DSM-IV vs DSM-5 diagnostic criteria for toddlers with autism.

Department of Psychology, Louisiana State University, Baton Rouge, LA 70803, USA.
Developmental neurorehabilitation 06/2012; 15(3):185-90. DOI: 10.3109/17518423.2012.672341
Source: PubMed

ABSTRACT To evaluate prevalence rates of autism and autism symptomatology in toddlers using DSM-IV vs DSM-5 criteria.
Two thousand seven hundred and twenty-one toddlers at risk for a developmental disability participated. DSM-IV and DSM-5 criteria were applied and overall prevalence using each set of criteria was established. Groups were also compared on BISCUIT-Part 1 scores to determine if groups differed on autism symptomatology.
DSM-5 resulted in 47.79% fewer toddlers being diagnosed with ASD compared to those on the DSM-IV. Toddlers diagnosed according to DSM-5 exhibited greater levels of autism symptomatology than those diagnosed with DSM-IV, but the latter group still exhibited significant levels of autism symptomatology.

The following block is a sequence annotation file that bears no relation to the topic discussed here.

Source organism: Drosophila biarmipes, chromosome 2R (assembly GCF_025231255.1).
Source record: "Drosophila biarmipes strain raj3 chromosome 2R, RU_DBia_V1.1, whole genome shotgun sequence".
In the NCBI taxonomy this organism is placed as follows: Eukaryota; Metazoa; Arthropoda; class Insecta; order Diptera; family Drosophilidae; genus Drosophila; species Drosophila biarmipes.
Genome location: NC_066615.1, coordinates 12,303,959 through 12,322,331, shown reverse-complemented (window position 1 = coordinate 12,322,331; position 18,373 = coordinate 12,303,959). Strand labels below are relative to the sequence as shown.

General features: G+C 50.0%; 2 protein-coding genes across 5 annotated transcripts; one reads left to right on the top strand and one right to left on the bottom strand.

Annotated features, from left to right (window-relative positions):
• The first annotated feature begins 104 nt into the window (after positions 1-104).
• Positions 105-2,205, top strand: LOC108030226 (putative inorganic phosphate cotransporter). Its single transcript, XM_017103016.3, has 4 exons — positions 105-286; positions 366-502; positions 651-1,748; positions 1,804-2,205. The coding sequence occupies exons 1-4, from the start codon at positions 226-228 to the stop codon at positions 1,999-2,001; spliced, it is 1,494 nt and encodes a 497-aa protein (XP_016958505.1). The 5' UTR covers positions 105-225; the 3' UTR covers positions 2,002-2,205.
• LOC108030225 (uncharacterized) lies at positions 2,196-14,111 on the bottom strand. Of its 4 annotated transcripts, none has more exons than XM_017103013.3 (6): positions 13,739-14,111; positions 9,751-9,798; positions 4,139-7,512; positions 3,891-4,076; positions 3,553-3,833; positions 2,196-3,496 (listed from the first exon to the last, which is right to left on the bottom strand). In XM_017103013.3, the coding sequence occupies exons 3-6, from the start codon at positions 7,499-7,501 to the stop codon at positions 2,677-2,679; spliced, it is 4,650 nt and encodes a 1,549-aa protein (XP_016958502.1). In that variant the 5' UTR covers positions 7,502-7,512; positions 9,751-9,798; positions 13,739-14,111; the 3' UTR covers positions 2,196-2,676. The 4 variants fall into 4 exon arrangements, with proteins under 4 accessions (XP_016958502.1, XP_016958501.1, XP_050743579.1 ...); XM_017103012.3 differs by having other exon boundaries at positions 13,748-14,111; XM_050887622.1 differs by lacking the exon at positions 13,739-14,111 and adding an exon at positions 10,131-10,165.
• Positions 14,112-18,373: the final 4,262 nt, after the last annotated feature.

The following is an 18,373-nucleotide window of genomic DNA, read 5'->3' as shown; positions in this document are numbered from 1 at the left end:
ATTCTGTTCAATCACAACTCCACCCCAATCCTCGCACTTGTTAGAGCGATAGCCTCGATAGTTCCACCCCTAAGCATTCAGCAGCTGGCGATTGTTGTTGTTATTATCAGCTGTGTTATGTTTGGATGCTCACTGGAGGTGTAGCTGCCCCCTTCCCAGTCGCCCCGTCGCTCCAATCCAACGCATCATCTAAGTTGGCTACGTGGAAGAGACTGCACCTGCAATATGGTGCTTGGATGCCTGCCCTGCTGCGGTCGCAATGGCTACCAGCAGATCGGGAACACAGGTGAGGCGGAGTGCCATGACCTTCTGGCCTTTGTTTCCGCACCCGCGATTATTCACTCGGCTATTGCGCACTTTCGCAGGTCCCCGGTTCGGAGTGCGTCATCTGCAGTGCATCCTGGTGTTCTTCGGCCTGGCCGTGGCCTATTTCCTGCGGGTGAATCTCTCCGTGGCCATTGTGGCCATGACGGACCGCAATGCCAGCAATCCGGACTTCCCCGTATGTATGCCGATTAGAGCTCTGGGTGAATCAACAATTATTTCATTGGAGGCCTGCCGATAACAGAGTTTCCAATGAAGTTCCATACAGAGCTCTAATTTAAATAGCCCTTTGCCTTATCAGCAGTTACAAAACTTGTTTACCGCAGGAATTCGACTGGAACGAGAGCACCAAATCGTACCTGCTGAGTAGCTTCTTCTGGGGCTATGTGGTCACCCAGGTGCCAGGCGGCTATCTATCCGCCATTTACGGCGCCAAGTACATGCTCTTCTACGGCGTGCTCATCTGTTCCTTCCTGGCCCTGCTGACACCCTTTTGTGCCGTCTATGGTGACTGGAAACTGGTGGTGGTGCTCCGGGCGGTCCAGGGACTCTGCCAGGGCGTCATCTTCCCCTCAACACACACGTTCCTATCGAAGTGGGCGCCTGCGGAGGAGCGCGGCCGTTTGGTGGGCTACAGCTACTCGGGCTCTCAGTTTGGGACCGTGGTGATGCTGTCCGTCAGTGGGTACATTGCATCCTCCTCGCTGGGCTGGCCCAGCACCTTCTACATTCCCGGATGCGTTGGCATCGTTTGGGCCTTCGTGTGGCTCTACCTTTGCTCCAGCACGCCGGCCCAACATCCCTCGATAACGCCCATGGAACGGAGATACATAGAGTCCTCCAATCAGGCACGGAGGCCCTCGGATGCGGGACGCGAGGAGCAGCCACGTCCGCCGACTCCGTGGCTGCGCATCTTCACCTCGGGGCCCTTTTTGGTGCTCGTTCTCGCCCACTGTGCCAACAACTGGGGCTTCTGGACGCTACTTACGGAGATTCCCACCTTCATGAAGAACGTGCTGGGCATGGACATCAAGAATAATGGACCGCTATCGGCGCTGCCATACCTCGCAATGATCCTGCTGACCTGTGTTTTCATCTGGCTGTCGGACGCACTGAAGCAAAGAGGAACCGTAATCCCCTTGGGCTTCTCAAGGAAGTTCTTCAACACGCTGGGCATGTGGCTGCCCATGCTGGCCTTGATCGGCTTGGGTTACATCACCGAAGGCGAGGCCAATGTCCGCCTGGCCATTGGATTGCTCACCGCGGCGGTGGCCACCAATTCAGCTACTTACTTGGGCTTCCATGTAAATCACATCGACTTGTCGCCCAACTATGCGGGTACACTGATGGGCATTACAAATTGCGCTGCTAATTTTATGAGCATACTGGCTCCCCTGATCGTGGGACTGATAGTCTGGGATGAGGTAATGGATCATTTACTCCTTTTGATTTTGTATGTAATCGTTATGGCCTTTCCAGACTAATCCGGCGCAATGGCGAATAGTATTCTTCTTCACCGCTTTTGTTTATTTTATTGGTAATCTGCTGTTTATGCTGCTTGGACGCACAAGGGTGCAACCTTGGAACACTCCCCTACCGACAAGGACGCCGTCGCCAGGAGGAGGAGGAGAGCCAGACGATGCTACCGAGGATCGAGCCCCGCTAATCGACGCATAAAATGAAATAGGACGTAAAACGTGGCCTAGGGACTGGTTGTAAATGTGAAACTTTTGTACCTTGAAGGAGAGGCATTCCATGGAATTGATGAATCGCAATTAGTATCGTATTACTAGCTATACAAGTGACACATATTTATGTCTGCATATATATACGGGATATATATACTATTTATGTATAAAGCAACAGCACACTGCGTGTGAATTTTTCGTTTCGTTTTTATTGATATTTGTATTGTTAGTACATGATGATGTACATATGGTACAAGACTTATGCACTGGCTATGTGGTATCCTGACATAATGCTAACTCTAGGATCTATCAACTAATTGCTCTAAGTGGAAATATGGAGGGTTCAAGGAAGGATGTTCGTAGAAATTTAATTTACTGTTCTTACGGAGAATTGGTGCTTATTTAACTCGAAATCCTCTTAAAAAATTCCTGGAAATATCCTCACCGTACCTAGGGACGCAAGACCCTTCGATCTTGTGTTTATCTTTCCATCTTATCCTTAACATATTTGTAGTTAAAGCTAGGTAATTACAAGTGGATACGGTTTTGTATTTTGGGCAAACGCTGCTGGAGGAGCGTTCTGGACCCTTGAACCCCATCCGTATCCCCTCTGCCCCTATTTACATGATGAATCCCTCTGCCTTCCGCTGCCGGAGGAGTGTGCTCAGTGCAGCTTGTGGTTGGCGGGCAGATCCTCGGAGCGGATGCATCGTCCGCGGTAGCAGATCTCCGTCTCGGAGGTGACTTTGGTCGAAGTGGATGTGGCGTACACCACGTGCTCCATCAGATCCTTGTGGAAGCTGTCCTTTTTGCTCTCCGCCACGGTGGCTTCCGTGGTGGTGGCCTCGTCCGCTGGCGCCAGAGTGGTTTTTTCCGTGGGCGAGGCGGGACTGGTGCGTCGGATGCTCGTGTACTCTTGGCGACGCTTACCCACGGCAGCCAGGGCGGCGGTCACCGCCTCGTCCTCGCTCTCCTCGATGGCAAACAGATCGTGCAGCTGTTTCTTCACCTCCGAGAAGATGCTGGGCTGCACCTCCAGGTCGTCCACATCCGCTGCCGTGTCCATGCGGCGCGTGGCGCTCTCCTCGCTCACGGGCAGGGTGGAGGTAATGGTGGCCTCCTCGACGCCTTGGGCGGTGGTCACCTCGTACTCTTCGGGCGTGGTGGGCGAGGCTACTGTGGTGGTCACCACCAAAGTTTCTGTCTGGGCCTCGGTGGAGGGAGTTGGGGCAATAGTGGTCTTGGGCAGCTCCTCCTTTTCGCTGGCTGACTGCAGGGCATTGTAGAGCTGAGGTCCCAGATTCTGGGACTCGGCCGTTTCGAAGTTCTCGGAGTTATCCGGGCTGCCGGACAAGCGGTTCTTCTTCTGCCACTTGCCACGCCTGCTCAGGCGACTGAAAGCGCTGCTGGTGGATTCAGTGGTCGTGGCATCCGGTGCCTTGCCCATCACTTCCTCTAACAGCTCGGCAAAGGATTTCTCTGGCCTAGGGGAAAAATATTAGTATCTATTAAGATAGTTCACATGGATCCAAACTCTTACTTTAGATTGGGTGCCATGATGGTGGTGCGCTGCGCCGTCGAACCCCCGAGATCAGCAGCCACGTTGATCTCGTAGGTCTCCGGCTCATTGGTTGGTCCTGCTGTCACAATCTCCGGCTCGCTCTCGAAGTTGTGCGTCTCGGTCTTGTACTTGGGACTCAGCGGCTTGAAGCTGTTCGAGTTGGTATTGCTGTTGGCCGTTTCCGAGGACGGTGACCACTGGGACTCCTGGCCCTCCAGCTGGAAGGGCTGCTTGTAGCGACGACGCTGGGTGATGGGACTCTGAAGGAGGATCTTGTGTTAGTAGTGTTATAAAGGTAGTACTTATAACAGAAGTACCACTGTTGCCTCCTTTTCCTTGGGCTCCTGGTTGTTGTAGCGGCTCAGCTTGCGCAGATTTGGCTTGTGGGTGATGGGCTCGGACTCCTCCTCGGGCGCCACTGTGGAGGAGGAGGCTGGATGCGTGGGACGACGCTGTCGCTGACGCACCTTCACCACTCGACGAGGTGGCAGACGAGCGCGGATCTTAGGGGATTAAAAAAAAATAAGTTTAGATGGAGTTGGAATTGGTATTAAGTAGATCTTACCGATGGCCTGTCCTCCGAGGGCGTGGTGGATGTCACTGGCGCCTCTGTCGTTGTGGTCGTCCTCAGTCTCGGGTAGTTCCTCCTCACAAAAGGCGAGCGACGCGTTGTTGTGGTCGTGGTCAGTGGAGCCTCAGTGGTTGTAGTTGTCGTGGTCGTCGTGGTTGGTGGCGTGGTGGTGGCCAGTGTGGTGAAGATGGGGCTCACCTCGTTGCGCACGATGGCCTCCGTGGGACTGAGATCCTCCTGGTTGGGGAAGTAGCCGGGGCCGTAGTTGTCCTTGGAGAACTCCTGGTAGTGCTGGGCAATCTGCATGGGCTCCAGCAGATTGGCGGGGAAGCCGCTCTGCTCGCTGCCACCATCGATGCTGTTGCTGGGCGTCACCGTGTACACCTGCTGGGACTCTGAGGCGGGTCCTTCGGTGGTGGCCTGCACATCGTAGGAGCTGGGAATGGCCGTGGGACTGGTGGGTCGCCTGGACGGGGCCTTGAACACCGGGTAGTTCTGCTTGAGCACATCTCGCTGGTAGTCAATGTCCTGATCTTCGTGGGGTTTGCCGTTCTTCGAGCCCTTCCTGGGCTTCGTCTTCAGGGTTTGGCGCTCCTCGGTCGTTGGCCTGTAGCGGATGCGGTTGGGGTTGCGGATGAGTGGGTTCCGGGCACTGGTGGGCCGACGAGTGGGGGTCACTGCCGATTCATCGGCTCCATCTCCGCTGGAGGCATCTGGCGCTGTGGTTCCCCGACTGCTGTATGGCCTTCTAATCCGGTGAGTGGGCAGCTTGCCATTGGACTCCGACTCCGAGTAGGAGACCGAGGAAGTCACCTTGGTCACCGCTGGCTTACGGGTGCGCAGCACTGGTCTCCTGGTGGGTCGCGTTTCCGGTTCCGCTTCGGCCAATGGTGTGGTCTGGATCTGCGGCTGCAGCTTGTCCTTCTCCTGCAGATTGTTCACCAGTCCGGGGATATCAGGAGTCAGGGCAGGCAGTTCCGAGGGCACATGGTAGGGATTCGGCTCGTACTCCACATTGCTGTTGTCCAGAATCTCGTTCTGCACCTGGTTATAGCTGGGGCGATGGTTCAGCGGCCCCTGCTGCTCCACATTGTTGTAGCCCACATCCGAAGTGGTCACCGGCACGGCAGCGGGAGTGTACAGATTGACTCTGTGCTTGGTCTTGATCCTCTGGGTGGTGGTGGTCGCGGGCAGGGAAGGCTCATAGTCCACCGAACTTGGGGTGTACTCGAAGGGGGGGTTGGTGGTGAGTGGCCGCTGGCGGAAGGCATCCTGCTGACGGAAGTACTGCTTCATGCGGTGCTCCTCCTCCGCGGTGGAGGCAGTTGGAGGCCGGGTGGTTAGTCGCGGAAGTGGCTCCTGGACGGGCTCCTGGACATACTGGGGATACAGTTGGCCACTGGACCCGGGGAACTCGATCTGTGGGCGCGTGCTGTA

The proposed DSM-5 will result in far fewer persons being diagnosed with ASD. These results replicate findings from two previous studies, with older children/adolescents and adults. As a result of these new criteria, far fewer people will qualify for needed autism services.

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